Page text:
The History of Fiorentina from Ridolfi da Verazzano to Commisso

The history of Fiorentina starts with a name – Luigi Ridolfi Vay da Verrazzano – that won’t probably ring any bell to many, except maybe in Florence. So here are a few clues: Ridolfi rhymes with passion, politics, and entrepreneurship.

What else? Add a little bit of carefreeness and a good dose of recklessness. The result is a romantic mix of cultures, sports, and history – in a world, Fiorentina.

On August 29, 1926, Marquis Luigi Ridolfi – who was the president of the Club Sportivo Firenze, mostly focused on cycling – used his charm to persuade his own club members and those of the Palestra Ginnastica Fiorentina Libertas to join forces. His idea was to merge the two clubs’ football sections into a new team. That was the birth of a good piece of history of Italian Football – the Associazione Calcio Fiorentina.

The new club’s first years saw Fiorentina establish themselves and gain some experience. In their first season, they signed up to join the Prima Divisione – that’s how the Serie B was called back in the days. They were trained by Hungarian coach Károly Csapkay, who would lead them to a decent sixth-place, and wore a white-and-red outfit.

Fiorentina’s first star was Rodolfo Volk – a sturdy Italian striker with good scoring skills. Volk would play a few games under the pseudonym Bolteni as he was serving his military duties in Florence – so technically he shouldn’t be allowed to play football. He scored 11 goals out of 14 games, including what is recorded as Fiorentina’s first official goal.

After one season, the fans were already hoping to win promotion to the top-flight, but that wouldn’t happen mainly for two reasons. First, because of Volk’s departure – as the forward ended his military service and came back to his hometown Fiume to play for local club Fiumana. Secondly, because the unexpected forfeit of Messinese caused the Florence-based club to be moved to Group D of the Prima Divisione – a though group mostly featuring clubs from the Center and South of Italy. Fiorentina ended second but missed to be promoted.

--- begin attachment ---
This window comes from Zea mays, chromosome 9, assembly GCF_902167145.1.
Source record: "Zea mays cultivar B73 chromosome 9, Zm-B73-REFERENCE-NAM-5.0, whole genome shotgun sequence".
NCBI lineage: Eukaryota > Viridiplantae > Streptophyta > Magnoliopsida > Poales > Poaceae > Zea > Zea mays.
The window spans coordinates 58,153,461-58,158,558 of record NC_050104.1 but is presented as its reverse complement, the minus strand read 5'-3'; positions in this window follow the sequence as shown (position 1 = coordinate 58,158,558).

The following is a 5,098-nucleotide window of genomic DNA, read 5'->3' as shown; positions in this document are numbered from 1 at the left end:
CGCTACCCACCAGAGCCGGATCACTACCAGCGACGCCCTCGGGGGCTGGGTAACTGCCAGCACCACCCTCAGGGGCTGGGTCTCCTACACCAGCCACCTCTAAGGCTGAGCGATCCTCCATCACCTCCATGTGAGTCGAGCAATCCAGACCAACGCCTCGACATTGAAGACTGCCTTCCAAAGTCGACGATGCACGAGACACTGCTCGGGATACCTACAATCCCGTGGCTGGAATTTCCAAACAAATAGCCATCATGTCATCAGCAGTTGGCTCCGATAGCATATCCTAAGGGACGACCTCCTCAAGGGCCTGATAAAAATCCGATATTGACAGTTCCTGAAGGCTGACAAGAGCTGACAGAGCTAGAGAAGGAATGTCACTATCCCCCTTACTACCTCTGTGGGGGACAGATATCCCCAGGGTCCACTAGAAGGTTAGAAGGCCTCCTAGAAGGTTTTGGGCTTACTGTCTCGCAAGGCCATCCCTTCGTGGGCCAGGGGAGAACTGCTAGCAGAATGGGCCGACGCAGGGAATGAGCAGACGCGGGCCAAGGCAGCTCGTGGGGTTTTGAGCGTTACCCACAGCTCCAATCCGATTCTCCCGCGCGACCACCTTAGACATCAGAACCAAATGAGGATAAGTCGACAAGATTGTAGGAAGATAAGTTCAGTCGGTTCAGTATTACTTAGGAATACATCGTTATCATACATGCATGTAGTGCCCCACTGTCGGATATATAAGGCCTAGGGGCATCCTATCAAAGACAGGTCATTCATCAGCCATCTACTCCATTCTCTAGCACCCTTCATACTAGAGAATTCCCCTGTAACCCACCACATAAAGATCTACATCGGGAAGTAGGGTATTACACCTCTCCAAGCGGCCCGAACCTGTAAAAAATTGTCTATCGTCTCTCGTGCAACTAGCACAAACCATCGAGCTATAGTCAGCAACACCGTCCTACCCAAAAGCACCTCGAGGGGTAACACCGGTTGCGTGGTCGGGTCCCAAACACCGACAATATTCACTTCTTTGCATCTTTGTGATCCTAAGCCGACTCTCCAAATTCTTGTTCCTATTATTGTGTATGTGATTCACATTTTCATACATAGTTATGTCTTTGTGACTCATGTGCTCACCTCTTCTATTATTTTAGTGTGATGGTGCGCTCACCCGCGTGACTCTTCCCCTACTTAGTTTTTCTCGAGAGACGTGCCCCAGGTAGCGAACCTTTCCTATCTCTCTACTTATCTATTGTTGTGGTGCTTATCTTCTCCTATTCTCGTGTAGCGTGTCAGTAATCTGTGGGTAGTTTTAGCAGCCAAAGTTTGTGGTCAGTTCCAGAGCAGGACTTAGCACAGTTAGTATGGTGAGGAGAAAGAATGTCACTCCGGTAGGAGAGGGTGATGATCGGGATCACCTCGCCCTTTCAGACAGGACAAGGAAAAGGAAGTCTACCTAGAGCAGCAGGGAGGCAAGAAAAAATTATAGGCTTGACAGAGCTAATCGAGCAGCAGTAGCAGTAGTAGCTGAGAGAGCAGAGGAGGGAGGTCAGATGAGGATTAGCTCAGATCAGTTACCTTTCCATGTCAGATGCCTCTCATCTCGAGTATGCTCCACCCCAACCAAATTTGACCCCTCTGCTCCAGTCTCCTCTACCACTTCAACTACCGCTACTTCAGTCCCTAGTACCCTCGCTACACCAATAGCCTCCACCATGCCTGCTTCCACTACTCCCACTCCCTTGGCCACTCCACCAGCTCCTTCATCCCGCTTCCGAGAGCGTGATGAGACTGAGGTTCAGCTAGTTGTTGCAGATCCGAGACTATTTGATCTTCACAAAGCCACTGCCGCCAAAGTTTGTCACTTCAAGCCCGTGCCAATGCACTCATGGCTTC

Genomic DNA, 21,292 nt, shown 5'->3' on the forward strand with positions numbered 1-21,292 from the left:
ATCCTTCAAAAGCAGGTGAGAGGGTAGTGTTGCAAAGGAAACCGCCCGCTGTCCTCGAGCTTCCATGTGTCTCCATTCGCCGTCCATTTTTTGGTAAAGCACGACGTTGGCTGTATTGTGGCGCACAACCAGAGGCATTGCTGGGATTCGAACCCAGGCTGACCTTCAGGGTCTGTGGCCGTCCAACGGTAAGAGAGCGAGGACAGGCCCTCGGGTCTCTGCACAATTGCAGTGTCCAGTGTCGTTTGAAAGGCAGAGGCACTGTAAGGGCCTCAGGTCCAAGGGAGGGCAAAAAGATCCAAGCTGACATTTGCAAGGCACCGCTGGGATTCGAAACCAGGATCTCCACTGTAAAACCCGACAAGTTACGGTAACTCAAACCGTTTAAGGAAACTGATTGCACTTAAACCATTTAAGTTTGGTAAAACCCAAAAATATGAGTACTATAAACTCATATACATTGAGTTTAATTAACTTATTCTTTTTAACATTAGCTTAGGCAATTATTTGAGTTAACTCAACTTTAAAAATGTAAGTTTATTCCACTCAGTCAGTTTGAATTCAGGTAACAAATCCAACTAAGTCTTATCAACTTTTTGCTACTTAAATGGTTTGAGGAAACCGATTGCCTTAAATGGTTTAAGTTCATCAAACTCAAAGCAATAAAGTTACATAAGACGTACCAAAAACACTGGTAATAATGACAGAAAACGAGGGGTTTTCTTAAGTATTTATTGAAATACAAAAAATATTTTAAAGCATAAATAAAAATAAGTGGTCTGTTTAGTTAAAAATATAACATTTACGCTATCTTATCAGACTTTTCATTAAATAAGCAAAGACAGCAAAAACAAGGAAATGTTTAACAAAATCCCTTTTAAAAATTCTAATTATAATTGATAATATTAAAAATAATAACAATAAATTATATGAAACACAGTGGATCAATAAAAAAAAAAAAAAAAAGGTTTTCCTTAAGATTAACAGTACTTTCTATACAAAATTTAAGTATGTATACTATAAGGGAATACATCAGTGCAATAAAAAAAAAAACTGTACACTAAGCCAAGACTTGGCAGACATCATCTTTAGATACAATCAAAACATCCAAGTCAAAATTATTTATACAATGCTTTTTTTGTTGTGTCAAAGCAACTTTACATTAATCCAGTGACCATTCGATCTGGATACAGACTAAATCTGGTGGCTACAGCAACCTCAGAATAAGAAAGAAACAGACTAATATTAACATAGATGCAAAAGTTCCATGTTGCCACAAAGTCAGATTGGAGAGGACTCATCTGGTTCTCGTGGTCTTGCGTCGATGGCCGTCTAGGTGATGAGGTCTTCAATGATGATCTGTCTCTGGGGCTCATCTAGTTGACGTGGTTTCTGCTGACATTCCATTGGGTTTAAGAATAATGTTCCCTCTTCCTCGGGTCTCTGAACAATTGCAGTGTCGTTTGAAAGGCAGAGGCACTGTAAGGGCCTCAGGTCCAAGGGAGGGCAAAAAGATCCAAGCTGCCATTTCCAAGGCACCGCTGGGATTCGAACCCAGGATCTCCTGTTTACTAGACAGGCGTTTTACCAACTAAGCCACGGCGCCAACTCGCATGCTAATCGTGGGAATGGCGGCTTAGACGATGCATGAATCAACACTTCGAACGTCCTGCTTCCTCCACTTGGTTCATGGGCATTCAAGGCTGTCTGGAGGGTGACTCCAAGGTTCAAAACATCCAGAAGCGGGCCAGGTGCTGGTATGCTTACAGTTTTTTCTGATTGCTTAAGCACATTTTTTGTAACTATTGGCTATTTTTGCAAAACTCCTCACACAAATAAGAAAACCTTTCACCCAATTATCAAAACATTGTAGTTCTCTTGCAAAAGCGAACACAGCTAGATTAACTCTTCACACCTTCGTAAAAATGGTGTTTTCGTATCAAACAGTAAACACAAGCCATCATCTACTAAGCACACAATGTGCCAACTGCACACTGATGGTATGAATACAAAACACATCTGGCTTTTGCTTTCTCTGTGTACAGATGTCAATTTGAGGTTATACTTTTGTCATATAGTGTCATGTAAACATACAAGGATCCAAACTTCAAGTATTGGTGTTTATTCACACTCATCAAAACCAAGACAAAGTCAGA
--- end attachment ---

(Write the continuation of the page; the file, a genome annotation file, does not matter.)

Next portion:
Fiorentina would still be admitted to the top-flight, however, as the Italian Football Federation decided to restructure the so-called Divisione Nazionale for the first time in history and organize it in two groups of 16 teams each. Fiorentina ended in Group B but couldn’t cope with the task. Their first Divisione Nazionale experience was a disaster as they collected only 12 points, conceding 96 goals and 23 losses – including a humiliating 0-11 defeat to Juventus. Fiorentina thus went straight back into the second division.

On September 22, 1929, on the occasion of a friendly match with Roma, Fiorentina would abandon their white and red colors and wear for the first time in history their iconic purple jerseys. There are many stories related to the supposed reason for the change. Our favorite one features a washerwoman who was tasked to wash the jerseys in the Arno river but somehow messed up with the colors. But, most likely, switching to purple was a President Ridolfi idea as he was inspired by the purple jerseys of Ujpest – a Hungarian club that Fiorentina had met one year earlier.

With their new outfit, Fiorentina changed their ways and, thanks to the addition of some experienced and top-class players, managed to reach the elite division again. Florence could thus walk the stage of the newly-born Serie A and welcome players the likes of Pedro Petrone of Uruguay aka Artillero, who had won the first World Cup in 1930.